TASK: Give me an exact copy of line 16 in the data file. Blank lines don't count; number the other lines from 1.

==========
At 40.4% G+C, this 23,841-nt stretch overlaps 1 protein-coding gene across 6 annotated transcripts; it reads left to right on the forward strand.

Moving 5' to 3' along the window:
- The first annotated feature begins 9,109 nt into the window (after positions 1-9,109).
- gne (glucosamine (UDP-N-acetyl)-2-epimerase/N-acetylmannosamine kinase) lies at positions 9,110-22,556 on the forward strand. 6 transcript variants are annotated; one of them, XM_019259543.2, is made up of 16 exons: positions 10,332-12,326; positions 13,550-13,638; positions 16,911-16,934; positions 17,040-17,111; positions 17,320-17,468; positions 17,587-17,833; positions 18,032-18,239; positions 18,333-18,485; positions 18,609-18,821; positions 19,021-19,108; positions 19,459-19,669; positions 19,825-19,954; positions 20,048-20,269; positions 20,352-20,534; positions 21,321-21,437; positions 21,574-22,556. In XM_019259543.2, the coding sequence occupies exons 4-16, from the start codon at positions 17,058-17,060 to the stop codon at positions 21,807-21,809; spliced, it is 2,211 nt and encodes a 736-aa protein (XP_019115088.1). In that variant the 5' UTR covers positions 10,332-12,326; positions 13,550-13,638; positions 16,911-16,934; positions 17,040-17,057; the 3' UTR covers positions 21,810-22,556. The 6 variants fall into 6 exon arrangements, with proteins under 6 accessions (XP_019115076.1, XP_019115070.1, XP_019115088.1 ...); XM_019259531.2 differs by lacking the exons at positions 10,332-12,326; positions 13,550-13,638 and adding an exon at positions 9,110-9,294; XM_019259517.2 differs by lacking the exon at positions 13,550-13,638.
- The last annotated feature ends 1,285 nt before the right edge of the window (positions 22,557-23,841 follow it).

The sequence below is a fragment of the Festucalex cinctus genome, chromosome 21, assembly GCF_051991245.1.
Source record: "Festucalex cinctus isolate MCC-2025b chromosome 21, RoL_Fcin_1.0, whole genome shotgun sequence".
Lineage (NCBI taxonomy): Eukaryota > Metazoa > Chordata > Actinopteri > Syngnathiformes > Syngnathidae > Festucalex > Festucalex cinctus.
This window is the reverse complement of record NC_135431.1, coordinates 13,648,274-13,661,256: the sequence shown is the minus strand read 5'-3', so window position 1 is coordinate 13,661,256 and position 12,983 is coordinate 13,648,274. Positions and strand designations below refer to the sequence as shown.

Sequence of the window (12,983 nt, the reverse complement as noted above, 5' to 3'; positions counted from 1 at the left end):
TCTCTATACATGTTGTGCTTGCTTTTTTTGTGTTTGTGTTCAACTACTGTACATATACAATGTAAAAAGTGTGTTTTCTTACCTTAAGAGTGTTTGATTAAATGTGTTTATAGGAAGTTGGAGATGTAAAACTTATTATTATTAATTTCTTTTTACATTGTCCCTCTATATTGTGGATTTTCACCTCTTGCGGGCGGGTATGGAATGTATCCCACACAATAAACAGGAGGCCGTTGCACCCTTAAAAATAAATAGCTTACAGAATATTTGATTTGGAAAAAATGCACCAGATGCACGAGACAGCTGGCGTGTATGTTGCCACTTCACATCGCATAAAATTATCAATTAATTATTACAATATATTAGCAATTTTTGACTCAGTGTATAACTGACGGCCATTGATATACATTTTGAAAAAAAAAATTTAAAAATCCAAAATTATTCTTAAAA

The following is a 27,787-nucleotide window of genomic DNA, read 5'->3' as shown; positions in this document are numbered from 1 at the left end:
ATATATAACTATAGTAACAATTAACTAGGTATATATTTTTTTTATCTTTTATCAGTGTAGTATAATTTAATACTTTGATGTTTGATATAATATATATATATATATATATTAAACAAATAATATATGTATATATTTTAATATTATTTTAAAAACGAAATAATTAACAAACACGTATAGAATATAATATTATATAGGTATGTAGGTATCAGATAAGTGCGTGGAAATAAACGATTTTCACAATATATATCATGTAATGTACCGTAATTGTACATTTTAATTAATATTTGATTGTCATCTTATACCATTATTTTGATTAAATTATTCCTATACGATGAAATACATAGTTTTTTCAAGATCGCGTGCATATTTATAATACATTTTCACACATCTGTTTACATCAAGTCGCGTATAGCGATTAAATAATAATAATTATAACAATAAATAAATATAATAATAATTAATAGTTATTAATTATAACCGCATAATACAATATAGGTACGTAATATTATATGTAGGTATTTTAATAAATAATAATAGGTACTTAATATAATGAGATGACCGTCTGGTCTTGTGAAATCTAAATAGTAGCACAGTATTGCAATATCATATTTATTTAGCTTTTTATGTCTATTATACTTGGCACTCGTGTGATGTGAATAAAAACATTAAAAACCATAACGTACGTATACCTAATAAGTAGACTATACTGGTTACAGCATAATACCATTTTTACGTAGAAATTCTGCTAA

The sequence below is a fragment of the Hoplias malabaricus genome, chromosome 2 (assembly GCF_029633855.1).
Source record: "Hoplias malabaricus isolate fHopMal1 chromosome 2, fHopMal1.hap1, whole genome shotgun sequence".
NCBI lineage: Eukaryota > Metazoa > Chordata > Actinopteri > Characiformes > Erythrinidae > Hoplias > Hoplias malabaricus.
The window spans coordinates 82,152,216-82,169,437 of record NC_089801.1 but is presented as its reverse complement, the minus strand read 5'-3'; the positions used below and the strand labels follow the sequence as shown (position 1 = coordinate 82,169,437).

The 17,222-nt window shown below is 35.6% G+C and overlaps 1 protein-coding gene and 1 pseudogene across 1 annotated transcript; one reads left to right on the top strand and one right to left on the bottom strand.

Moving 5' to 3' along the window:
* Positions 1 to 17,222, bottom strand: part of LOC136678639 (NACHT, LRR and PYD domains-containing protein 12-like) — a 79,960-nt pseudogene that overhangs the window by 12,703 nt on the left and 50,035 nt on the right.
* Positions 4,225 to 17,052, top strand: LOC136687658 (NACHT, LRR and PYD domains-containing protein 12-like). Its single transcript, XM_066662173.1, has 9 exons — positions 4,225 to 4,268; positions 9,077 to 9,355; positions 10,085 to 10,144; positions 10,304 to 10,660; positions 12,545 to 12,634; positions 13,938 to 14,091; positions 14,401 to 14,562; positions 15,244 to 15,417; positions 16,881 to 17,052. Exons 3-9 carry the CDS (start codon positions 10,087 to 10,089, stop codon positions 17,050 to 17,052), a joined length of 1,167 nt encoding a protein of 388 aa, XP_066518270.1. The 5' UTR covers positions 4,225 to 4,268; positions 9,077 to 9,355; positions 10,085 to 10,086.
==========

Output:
NCBI lineage: Eukaryota > Metazoa > Chordata > Actinopteri > Characiformes > Erythrinidae > Hoplias > Hoplias malabaricus.